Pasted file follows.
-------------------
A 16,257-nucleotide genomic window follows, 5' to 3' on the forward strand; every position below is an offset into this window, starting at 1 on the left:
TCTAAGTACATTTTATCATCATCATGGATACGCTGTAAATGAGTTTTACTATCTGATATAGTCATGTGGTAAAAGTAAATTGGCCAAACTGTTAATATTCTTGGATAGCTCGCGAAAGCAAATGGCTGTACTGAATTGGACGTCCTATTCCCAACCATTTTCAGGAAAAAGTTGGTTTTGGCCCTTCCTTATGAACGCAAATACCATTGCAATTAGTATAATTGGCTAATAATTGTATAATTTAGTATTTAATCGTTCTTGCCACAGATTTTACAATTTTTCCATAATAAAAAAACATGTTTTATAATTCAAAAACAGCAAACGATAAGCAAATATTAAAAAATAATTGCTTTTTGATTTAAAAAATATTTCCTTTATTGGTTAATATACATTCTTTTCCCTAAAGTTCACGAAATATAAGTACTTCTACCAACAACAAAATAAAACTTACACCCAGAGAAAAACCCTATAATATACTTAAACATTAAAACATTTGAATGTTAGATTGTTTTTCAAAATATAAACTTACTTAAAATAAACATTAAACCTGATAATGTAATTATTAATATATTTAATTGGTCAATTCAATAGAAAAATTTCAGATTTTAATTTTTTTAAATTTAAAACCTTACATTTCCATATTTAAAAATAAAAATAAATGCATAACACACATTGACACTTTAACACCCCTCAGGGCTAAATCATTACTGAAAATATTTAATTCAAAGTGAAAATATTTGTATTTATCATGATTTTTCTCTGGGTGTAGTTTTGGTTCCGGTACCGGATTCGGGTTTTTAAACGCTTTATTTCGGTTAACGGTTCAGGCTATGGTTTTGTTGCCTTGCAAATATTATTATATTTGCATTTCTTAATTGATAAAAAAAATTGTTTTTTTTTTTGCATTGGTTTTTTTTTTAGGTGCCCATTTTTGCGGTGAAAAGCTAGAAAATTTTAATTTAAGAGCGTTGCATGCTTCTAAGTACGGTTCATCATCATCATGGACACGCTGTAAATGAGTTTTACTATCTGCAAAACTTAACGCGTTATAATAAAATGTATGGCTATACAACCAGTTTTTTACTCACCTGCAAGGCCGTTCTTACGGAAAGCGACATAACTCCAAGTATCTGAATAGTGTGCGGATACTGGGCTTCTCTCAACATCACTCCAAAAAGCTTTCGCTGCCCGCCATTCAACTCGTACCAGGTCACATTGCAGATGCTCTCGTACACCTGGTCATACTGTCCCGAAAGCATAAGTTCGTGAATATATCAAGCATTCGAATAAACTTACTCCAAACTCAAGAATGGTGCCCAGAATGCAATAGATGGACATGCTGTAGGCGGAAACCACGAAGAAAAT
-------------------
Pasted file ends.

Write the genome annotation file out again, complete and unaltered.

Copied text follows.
A 16,257-nucleotide genomic window follows, 5' to 3' on the forward strand; every position below is an offset into this window, starting at 1 on the left:
TCTAAGTACATTTTATCATCATCATGGATACGCTGTAAATGAGTTTTACTATCTGATATAGTCATGTGGTAAAAGTAAATTGGCCAAACTGTTAATATTCTTGGATAGCTCGCGAAAGCAAATGGCTGTACTGAATTGGACGTCCTATTCCCAACCATTTTCAGGAAAAAGTTGGTTTTGGCCCTTCCTTATGAACGCAAATACCATTGCAATTAGTATAATTGGCTAATAATTGTATAATTTAGTATTTAATCGTTCTTGCCACAGATTTTACAATTTTTCCATAATAAAAAAACATGTTTTATAATTCAAAAACAGCAAACGATAAGCAAATATTAAAAAATAATTGCTTTTTGATTTAAAAAATATTTCCTTTATTGGTTAATATACATTCTTTTCCCTAAAGTTCACGAAATATAAGTACTTCTACCAACAACAAAATAAAACTTACACCCAGAGAAAAACCCTATAATATACTTAAACATTAAAACATTTGAATGTTAGATTGTTTTTCAAAATATAAACTTACTTAAAATAAACATTAAACCTGATAATGTAATTATTAATATATTTAATTGGTCAATTCAATAGAAAAATTTCAGATTTTAATTTTTTTAAATTTAAAACCTTACATTTCCATATTTAAAAATAAAAATAAATGCATAACACACATTGACACTTTAACACCCCTCAGGGCTAAATCATTACTGAAAATATTTAATTCAAAGTGAAAATATTTGTATTTATCATGATTTTTCTCTGGGTGTAGTTTTGGTTCCGGTACCGGATTCGGGTTTTTAAACGCTTTATTTCGGTTAACGGTTCAGGCTATGGTTTTGTTGCCTTGCAAATATTATTATATTTGCATTTCTTAATTGATAAAAAAAATTGTTTTTTTTTTTGCATTGGTTTTTTTTTTAGGTGCCCATTTTTGCGGTGAAAAGCTAGAAAATTTTAATTTAAGAGCGTTGCATGCTTCTAAGTACGGTTCATCATCATCATGGACACGCTGTAAATGAGTTTTACTATCTGCAAAACTTAACGCGTTATAATAAAATGTATGGCTATACAACCAGTTTTTTACTCACCTGCAAGGCCGTTCTTACGGAAAGCGACATAACTCCAAGTATCTGAATAGTGTGCGGATACTGGGCTTCTCTCAACATCACTCCAAAAAGCTTTCGCTGCCCGCCATTCAACTCGTACCAGGTCACATTGCAGATGCTCTCGTACACCTGGTCATACTGTCCCGAAAGCATAAGTTCGTGAATATATCAAGCATTCGAATAAACTTACTCCAAACTCAAGAATGGTGCCCAGAATGCAATAGATGGACATGCTGTAGGCGGAAACCACGAAGAAAAT